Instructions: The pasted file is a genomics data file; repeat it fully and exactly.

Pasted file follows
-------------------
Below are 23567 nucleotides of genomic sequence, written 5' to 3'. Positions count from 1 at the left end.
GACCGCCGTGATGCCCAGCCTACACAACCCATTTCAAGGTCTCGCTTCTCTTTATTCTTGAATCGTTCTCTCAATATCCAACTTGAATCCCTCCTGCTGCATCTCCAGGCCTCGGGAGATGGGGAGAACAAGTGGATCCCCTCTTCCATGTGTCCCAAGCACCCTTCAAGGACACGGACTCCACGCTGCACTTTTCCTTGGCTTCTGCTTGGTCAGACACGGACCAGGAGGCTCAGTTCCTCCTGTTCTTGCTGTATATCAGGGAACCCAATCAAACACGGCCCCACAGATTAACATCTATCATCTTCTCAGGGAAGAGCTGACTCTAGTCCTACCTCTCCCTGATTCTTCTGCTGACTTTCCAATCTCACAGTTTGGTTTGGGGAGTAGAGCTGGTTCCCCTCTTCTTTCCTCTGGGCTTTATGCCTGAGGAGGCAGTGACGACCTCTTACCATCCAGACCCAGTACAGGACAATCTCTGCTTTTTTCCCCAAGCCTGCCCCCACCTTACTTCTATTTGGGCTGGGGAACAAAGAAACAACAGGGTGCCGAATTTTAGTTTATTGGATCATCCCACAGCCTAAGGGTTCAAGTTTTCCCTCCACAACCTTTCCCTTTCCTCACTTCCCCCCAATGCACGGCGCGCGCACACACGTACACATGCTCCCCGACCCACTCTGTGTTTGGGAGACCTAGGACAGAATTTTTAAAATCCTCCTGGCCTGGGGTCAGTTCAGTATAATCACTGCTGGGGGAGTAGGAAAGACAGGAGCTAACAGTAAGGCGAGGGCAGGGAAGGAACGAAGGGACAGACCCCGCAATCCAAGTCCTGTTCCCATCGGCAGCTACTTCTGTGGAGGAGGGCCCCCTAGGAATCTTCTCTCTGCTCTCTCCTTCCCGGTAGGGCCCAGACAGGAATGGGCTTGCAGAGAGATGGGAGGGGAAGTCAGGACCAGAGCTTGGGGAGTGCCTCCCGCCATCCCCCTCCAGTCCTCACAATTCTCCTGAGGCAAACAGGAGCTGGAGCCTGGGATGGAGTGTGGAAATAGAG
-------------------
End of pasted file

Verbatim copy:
Below are 23567 nucleotides of genomic sequence, written 5' to 3'. Positions count from 1 at the left end.
GACCGCCGTGATGCCCAGCCTACACAACCCATTTCAAGGTCTCGCTTCTCTTTATTCTTGAATCGTTCTCTCAATATCCAACTTGAATCCCTCCTGCTGCATCTCCAGGCCTCGGGAGATGGGGAGAACAAGTGGATCCCCTCTTCCATGTGTCCCAAGCACCCTTCAAGGACACGGACTCCACGCTGCACTTTTCCTTGGCTTCTGCTTGGTCAGACACGGACCAGGAGGCTCAGTTCCTCCTGTTCTTGCTGTATATCAGGGAACCCAATCAAACACGGCCCCACAGATTAACATCTATCATCTTCTCAGGGAAGAGCTGACTCTAGTCCTACCTCTCCCTGATTCTTCTGCTGACTTTCCAATCTCACAGTTTGGTTTGGGGAGTAGAGCTGGTTCCCCTCTTCTTTCCTCTGGGCTTTATGCCTGAGGAGGCAGTGACGACCTCTTACCATCCAGACCCAGTACAGGACAATCTCTGCTTTTTTCCCCAAGCCTGCCCCCACCTTACTTCTATTTGGGCTGGGGAACAAAGAAACAACAGGGTGCCGAATTTTAGTTTATTGGATCATCCCACAGCCTAAGGGTTCAAGTTTTCCCTCCACAACCTTTCCCTTTCCTCACTTCCCCCCAATGCACGGCGCGCGCACACACGTACACATGCTCCCCGACCCACTCTGTGTTTGGGAGACCTAGGACAGAATTTTTAAAATCCTCCTGGCCTGGGGTCAGTTCAGTATAATCACTGCTGGGGGAGTAGGAAAGACAGGAGCTAACAGTAAGGCGAGGGCAGGGAAGGAACGAAGGGACAGACCCCGCAATCCAAGTCCTGTTCCCATCGGCAGCTACTTCTGTGGAGGAGGGCCCCCTAGGAATCTTCTCTCTGCTCTCTCCTTCCCGGTAGGGCCCAGACAGGAATGGGCTTGCAGAGAGATGGGAGGGGAAGTCAGGACCAGAGCTTGGGGAGTGCCTCCCGCCATCCCCCTCCAGTCCTCACAATTCTCCTGAGGCAAACAGGAGCTGGAGCCTGGGATGGAGTGTGGAAATAGAG